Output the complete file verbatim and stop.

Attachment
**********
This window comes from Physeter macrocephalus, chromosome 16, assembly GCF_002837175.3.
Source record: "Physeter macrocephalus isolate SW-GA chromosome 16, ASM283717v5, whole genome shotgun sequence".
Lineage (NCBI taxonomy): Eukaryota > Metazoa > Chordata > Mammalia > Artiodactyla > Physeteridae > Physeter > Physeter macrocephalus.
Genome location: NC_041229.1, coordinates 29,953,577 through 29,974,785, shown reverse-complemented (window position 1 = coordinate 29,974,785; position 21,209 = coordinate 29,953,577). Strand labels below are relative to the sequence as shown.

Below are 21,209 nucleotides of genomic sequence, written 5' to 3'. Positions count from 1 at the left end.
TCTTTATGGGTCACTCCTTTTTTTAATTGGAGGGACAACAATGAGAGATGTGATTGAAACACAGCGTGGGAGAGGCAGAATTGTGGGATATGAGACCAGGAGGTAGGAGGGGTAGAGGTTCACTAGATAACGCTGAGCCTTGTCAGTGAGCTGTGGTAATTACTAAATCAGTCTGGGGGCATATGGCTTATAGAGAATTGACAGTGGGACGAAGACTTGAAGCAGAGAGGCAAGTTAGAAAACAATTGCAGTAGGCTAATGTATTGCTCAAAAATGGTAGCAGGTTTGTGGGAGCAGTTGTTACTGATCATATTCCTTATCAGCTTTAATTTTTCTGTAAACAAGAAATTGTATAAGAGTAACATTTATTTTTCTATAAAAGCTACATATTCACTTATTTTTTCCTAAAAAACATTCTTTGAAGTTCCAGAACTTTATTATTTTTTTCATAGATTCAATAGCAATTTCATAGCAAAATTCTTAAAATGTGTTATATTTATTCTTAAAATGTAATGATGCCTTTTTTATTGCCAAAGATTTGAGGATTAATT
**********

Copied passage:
This window comes from Physeter macrocephalus, chromosome 16, assembly GCF_002837175.3.
Source record: "Physeter macrocephalus isolate SW-GA chromosome 16, ASM283717v5, whole genome shotgun sequence".
Lineage (NCBI taxonomy): Eukaryota > Metazoa > Chordata > Mammalia > Artiodactyla > Physeteridae > Physeter > Physeter macrocephalus.
Genome location: NC_041229.1, coordinates 29,953,577 through 29,974,785, shown reverse-complemented (window position 1 = coordinate 29,974,785; position 21,209 = coordinate 29,953,577). Strand labels below are relative to the sequence as shown.

Below are 21,209 nucleotides of genomic sequence, written 5' to 3'. Positions count from 1 at the left end.
TCTTTATGGGTCACTCCTTTTTTTAATTGGAGGGACAACAATGAGAGATGTGATTGAAACACAGCGTGGGAGAGGCAGAATTGTGGGATATGAGACCAGGAGGTAGGAGGGGTAGAGGTTCACTAGATAACGCTGAGCCTTGTCAGTGAGCTGTGGTAATTACTAAATCAGTCTGGGGGCATATGGCTTATAGAGAATTGACAGTGGGACGAAGACTTGAAGCAGAGAGGCAAGTTAGAAAACAATTGCAGTAGGCTAATGTATTGCTCAAAAATGGTAGCAGGTTTGTGGGAGCAGTTGTTACTGATCATATTCCTTATCAGCTTTAATTTTTCTGTAAACAAGAAATTGTATAAGAGTAACATTTATTTTTCTATAAAAGCTACATATTCACTTATTTTTTCCTAAAAAACATTCTTTGAAGTTCCAGAACTTTATTATTTTTTTCATAGATTCAATAGCAATTTCATAGCAAAATTCTTAAAATGTGTTATATTTATTCTTAAAATGTAATGATGCCTTTTTTATTGCCAAAGATTTGAGGATTAATT